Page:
The opinion of the court was delivered by: HAIGHT
MEMORANDUM OPINION AND ORDER
In this action the United States, on behalf of the Government of the United Kingdom of Great Britain and Northern Ireland ("U.K."), seeks by the vehicle of declaratory judgment a collateral review of an order denying extradition.
The U.K. sought the extradition from the United States of defendant Joseph Patrick Thomas Doherty. It based that extradition request upon Doherty's conviction in Northern Ireland for murder, attempted murder, alleged possession of firearms and ammunition, and other crimes. The matter came before District Judge John E. Sprizzo of this Court, sitting as an "extradition magistrate," First National City Bank of New York v. Aristeguieta, 287 F.2d 219, 220 (2d Cir. 1960), vacated as moot, 375 U.S. 49, 84 S. Ct. 144, 11 L. Ed. 2d 106 (1963), pursuant to 18 U.S.C. § 3184.
Judge Sprizzo refused to certify Doherty to the Secretary of State for extradition. Matter of Doherty by Government of United Kingdom, 599 F. Supp. 270 (S.D.N.Y. 1984). Finding that Doherty committed the underlying acts as a member of the Provisional Irish Republican Army ("PIRA"), Judge Sprizzo concluded that Doherty's extradition was barred by the "political offense" exception contained in the relevant extradition treaty.
The U.K. was dissatisfied with that result. But it did not appeal Judge Sprizzo's order, unquestionably because grants or denials of requests for extradition are not appealable by either party under federal law. Matter of Mackin, 668 F.2d 122 (2d Cir. 1981).
The proposed extraditee Mackin, like Doherty a PIRA member, was sought for extradition by the U.K. under circumstances identical to those at bar. Following a magistrate's decision denying the request, the United States on behalf of the U.K. took an appeal, which the Second Circuit dismissed for lack of appellate jurisdiction.
In Mackin Judge Friendly wrote, during the course of a comprehensive and scholarly opinion:
"The extraditee may seek a writ of habeas corpus, the denial or grant of which is appealable, see note 8, supra, and the requesting party may refile the extradition request. Collins v. Loisel, 262 U.S. 426, 43 S. Ct. 618, 67 L. Ed. 1062 (1923); Hooker v. Klein, supra, 573 F.2d at 1365-66; In re Gonzalez, 217 F. Supp. 717 (S.D.N.Y. 1963); Ex parte Schorer, 195 F. 334 (E.D.Wis. 1912). Both these remedies are inconsistent with the notion that the original orders were appealable. If the grant of a request were appealable, habeas corpus would not lie since that writ cannot be used as a substitute for an appeal. Stone v. Powell, 428 U.S. 465, 477 n.10, 96 S. Ct. 3037, 3044 n.10, 49 L. Ed. 2d 1067 (1976); Sunal v. Large, 332 U.S. 174, 178-79, 67 S. Ct. 1588, 1590-91, 91 L. Ed. 1982 (1947). If denial of a request were appealable, a second request would ordinarily be defeated by the principle of res judicata. See Hooker v. Klein, supra, 573 F.2d at 1367-68."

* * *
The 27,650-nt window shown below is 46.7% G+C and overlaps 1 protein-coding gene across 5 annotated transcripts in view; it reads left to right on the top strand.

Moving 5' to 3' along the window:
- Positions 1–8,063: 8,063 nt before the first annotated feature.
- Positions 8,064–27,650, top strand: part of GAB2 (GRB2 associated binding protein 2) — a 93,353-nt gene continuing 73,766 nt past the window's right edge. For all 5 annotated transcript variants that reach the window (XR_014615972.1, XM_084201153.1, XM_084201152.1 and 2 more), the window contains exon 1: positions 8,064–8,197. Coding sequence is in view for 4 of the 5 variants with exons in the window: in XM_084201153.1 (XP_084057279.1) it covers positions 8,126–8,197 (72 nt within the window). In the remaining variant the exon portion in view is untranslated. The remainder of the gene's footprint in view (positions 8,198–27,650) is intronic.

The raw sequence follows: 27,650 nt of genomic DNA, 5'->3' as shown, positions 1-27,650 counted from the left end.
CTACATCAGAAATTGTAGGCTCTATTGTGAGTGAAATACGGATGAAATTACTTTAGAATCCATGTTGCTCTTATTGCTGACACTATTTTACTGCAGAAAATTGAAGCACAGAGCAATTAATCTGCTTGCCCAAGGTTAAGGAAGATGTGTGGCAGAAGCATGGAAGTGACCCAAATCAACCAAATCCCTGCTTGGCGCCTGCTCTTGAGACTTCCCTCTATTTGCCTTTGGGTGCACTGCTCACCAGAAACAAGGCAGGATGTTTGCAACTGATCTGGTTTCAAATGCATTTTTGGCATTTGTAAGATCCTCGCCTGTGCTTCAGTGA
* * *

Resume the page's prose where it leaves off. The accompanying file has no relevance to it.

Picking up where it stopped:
668 F.2d at 128 (emphasis in original).
Nor has the U.K. sought the assistance of the United States in refiling its extradition request with another judge, as Mackin point out it can. Rather, the U.K. seeks collateral review in this Court of Judge Sprizzo's order by invoking the Declaratory Judgment Act, 28 U.S.C. § 2201 et seq. Subject matter jurisdiction is posited upon 28 U.S.C. § 1331.
Invocation of the Declaratory Judgment Act will lead, the Government contends, "to an authoritative construction of key treaty provisions." I do not flatter myself that this is a reference to me. Clearly what the U.K. is aiming for is a decision on the merits of the extradition request rendered by an Article III judge whose decision is appealable under existing statutes to higher courts.
Doherty's contention is that the U.K. as requesting party may not avail itself of the Declaratory Judgment Act to seek collateral review of Judge Sprizzo's denial of extradition. In consequence, in addition to challenging subject matter jurisdiction (fn. 3, supra), Doherty argues that the complaint fails to state a claim upon which relief can be granted. I directed that these questions be first considered before briefing or consideration of the merits.
The Government places primary reliance upon Wacker v. Bisson, 348 F.2d 602 (5th Cir. 1965), in which an extraditee whose extradition had been ordered, after unsuccessfully petitioning for a writ of habeas corpus, was permitted by the majority of a Fifth Circuit panel to invoke the Declaratory Judgment Acrt. Proceeding from that holding, the Government argues that it "seeks literally nothing more than the same right to obtain judicial review of an adverse extradition decision by declaratory judgment that Doherty would have had if the matter had gone the other way." Brief at 2.
That argument raises two questions: (1) was Wacker correctly decided; and (2) assuming that it was, is the converse proposition for which the Government contends a sound one? In the vernacular, ...